milk cartons

28 06 2008

So I’ve been teaching first graders here in Phoenix, Arizona. Here are some facts about Phoenix:


  1. There are cool bicycle riders and cool vegan food here, even though it seems like cool vegans and cool bike riders should not be in Phoenix.
  2. It’s the fifth largest city in the United States. I don’t understand this. Sometimes it is 121 degrees here. Why would you want that?
  3. Phoenix has 15 libraries. Here is what one person says about the Burton Barr Central Library: “It gets the vote as being the best library in Phoenix, but then agian it didnt have very good competition. I only dislike the employees about 50% to 75% of the time. “
  4. There are roadrunners. I don’t know that this is a fact. My mother told me there were roadrunners.
I’m teaching at a great little school called Pastor Elementary.  I am teaching first grade. Here are some things I had forgotten about first grade:
  1. It’s difficult to say the word “sphere.” (relatively unrelated sidenote: here’s a cool website that connects blog entries to real articles. it’s called sphere. it’s pretty nerdy.)
  2. It’s difficult to listen to other first graders talk when you are also in first grade.
  3. Hannah Montana is kind of a bfd.
  4. Ditto High School Musical. And even Camp Rock (albeit prematurely).
  5. It’s difficult to solve puzzles using tangrams.
But probably the most important thing I’ve forgotten about 1st grade is that it’s exceedingly difficult to open milk cartons. You know, those little lunch milk cartons you always got with your (disgusting) hot lunch. Every day, I go to lunch with these kids. And every day I am asked to open at least ONE milk carton which I cannot physically open. This is embarrassing.
Milk cartons generally fascinate me. Why did anyone decide that milk should go in little cardboard waxy boxes? Why can’t milk cartons take on juice box format? Wouldn’t that be just as efficient and much easier to open?
I Technorati-ed “milk cartons” today and only found one thing of interest. I guess this guy ordered a computer from eBay and whoever mailed it to him mailed it in a box which also contained an old pizza box, an empty soda container and (wait for it) a milk carton (really it was a milk JUG, but it’s still gross). The site has pictures. They’re gross. It’s every eBay user’s nightmare.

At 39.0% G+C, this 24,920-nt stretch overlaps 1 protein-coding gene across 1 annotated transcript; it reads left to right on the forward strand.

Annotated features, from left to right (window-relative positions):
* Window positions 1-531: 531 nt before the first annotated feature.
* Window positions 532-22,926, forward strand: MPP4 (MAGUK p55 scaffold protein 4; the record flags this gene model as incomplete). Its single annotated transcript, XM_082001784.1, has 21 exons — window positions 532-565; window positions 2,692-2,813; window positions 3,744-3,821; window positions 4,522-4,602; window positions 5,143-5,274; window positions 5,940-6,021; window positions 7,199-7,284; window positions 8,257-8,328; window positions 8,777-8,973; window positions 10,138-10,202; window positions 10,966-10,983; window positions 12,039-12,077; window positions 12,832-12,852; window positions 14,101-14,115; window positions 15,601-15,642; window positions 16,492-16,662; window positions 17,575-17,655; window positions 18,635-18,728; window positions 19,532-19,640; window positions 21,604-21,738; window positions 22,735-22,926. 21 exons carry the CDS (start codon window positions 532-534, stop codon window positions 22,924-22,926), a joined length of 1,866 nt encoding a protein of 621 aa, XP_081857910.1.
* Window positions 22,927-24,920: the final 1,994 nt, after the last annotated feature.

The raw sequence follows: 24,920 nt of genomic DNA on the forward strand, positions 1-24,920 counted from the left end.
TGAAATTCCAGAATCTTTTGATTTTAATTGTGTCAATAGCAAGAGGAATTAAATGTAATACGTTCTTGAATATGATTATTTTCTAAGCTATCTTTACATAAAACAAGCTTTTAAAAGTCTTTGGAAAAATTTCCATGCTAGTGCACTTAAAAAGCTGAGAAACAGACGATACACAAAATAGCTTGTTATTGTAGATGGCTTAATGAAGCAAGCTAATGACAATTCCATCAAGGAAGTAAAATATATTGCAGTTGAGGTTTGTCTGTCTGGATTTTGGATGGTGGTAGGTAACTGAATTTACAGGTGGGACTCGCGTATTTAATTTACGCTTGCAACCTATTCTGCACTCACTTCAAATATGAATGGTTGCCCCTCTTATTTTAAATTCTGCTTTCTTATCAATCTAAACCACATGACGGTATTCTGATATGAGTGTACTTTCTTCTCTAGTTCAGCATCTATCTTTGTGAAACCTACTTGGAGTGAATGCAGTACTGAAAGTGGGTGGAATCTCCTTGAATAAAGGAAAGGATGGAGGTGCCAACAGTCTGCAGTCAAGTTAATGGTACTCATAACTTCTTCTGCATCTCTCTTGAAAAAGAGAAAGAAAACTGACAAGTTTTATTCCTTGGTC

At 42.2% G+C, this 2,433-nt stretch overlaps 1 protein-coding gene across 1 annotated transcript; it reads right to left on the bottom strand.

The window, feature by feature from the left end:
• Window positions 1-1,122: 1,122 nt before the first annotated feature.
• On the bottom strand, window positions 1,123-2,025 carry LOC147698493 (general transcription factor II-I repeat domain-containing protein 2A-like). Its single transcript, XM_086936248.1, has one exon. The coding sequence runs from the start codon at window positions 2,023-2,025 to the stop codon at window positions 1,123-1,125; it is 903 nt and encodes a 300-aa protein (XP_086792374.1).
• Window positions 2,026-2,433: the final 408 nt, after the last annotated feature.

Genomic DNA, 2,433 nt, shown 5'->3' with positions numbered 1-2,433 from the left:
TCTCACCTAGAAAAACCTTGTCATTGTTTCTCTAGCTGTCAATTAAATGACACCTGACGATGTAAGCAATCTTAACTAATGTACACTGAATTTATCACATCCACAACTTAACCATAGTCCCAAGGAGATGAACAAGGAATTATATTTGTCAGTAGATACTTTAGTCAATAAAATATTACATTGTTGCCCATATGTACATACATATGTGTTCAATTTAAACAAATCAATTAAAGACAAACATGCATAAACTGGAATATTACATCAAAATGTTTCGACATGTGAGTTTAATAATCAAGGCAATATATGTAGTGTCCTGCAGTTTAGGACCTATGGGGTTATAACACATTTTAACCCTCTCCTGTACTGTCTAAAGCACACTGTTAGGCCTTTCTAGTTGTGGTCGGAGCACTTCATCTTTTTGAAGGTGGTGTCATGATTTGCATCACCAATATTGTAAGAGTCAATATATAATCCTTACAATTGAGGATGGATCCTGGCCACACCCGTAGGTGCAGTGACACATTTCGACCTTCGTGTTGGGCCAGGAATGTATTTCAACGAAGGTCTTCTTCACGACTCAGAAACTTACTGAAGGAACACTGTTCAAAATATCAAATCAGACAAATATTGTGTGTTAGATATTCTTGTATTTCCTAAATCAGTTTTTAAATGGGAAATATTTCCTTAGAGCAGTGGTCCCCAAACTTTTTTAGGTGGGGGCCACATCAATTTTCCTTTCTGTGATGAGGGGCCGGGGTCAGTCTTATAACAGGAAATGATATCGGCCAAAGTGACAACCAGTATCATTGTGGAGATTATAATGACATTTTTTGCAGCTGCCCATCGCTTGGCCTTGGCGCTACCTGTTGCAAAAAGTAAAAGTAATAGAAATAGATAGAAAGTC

The last thing to note is that the academic achievement gap is worse than I thought it was. I have kids in my class who can’t read a word. And then there are kids in my friends’ seventh grade classes reading at a Kindergarten level. Maybe it’s cliche, but you see it happening and you wonder HOW we let it get this bad. It’s the most depressing evidence of institutionalized classism and racism that I’ve seen in my entire life.
Check out some statistics:



fine but

25 06 2008

you don’t understand. you think you understand, but you don’t. you are thinking, “of course sophie has abandoned her blog. her blog — the single most important thing in my entire life — is now null in void.” you are wrong. because you don’t understand. you don’t understand that there was a car accident and that the car accident was BAD. it was 80 mph off a veritable cliff into a lake-swamp. yes, friends, i was underwater, in an upside down car with all the smashed windows letting MORE water IN. kind of puts into context “upside down again,” huh?

so needless to say, my computer was destroyed. but it’s okay — it’s back now and everything is fine. even the thousands and thousands of nasty mosquito have vanished. so life is as usual.

kind of. i’m working sixteen-hour days at teach for america institute. which no one in the history of life has ever, ever, ever, ever, ever, ever enjoyed. and i am not the superhero exception to this rule. waking up at 4 a.m. is bullshit, and getting back at 9 p.m. is bullshit, and a lot of what we learn is bullshit, too.

but it’s worth it, i promise. 

that said, blogging is last priority. still, i haven’t forgotten you. i think about you every day. when i’m not surfing my endless tumblr blogs to find new and stimulating material, i feel like a small part of me is missing.

so we’ll do our best, shall we?